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A present from my first wife
Carl Djerassi Scientist
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She sent me a gift and that was realy quite moving. Why would she send me a gift? appreciation of- visit the ranch and so on. And it was a box that came through, at that time, the railway express, rather than Fedex, and the box when I opened it, said, yogurt maker. Now even that I could sort of understand because at that time I was making my own yogurt and I probably served her that, fruit salad with yogurt and nuts and honey, which I liked to eat very much there, and a lot of fruit and so on. And I’m not a cook, but I can feed myself well, and that’s the sort of way I fed myself. And- maybe that was it. But the last thing I needed was a yogurt maker, because I am- you know, yogurt is the Bulgarian national dish. That’s why Bulgarian peasants are supposedly- have more centenarians than anyone else because it’s Lactobacillus bulgaricus that is supposed to be the real- yogurt aficionados use that and not some crappy pasteurised stuff from Denmark or England or Wisconsin. And I used that and I did it the standard way where you did- in Bulgaria you heat milk to boiling. You let it cool until you just get can stick your finger into it, and then you put a couple of tablespoonsful of the preceding yogurt in there, put it in a wide mouthed Thermos, close it overnight, and the following day you can hardly pour it out. It’s set and it’s wonderful tough, Bulgarian yogurt. That’s how I made it and I was not going to use some electric crap, even though that’s exactly what I would be using as a chemist in the lab. But there was this mixture of being a primitive Bulgarian on the one side, and a sophisticated American scientist on the other side. And so I said, that’s not what I need, and I put it away. And then a few months later my stepmother, my father’s second wife, who was also Bulgarian whom he married in the States, I'll perhaps get to my father later, why he was then in the States, had a birthday and we didn’t know what to give her. She already had everything. What can you see still give her, probably the same sort of things. But I said, ah Bulgarian, I’ll give her a yogurt maker. She doesn’t know really that this is- that someone else gave it to me. So I thought I’d better unpack it first and as I lifted off, it was rattling and I thought, oh my God, maybe it broke. And I opened it and it turned out not to be at all a yogurt maker. It was just the box. And there were daffodill bulbs in there which she had sent to me to plant in my- on my ranch, which was really a very nice gesture, a much more appropriate one, which is what I did. Thank God I had thanked her before and I thanked her in general without saying, thanks for the yogurt maker, which would have been just terrible. So I planted them, and they flowered the following year, and they’re still in front of my house. I mean, there are lots of them now, because they kind of multiply. Now, I described that in the autobiography, and I lied in the way I described it in the autobiography, but I think it’s a charming lie, and it is the sort of lie that one should indulge in. Lies are here not to be committed, but some lies should in fact be told if you can really justify them, and I can justify this one. Because in this autobiography, I describe the scene and I said I saw her for the first time after thirty years of marriage and what she had sent to me was 30 daffodil bulbs and I planted and all 30 bloomed the following year. Now, that’s lie because I don’t know how many she sent to me and I don’t think that all of them would have bloomed, but the fact that I lied and said it was one for each year, so that she remembered and I’d remembered how many years we’d not seen each other, and that they all bloomed, does tell something about how I really felt and about her, and that was a discreet tribute I was paying to her in the novel. It was the first correction I made, and that was a lie. But the second correction was not a lie and if you now look at "Who’s Who", it says, married first Virginia Jeremiah, then divorced, and so I’ve corrected that record.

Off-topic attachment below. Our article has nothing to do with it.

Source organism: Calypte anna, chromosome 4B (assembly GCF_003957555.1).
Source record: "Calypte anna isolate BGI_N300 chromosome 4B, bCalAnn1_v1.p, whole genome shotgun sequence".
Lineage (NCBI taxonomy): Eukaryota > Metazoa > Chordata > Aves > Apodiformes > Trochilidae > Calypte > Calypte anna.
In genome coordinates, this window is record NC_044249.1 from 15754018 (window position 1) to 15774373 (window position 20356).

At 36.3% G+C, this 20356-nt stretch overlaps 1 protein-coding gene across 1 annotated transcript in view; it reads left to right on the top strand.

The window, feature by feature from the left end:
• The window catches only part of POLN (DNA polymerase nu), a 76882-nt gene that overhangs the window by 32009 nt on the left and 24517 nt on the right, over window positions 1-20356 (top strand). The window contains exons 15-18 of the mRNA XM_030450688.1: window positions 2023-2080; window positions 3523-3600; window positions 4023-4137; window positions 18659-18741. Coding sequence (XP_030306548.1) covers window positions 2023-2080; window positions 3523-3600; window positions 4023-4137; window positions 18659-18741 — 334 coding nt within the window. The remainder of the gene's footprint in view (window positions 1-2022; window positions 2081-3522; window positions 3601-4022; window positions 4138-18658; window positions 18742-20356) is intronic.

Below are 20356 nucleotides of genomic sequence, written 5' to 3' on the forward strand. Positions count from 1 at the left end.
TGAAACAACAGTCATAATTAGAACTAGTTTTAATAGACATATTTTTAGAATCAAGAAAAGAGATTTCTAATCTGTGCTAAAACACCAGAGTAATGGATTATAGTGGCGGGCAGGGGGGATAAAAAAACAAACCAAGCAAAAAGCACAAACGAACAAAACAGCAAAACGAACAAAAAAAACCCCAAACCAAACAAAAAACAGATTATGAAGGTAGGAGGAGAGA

Austrian-American Carl Djerassi (1923-2015) was best known for his work on the synthesis of the steroid cortisone and then of a progesterone derivative that was the basis of the first contraceptive pill. He wrote a number of books, plays and poems, in the process inventing a new genre, 'science-in-fiction', illustrated by the novel 'Cantor's Dilemma' which explores ethics in science.

Listeners: Tamara Tracz

Tamara Tracz is a writer and filmmaker based in London.

Tags: Virginia Jeremiah

Duration: 4 minutes, 55 seconds

Date story recorded: September 2005

Date story went live: 24 January 2008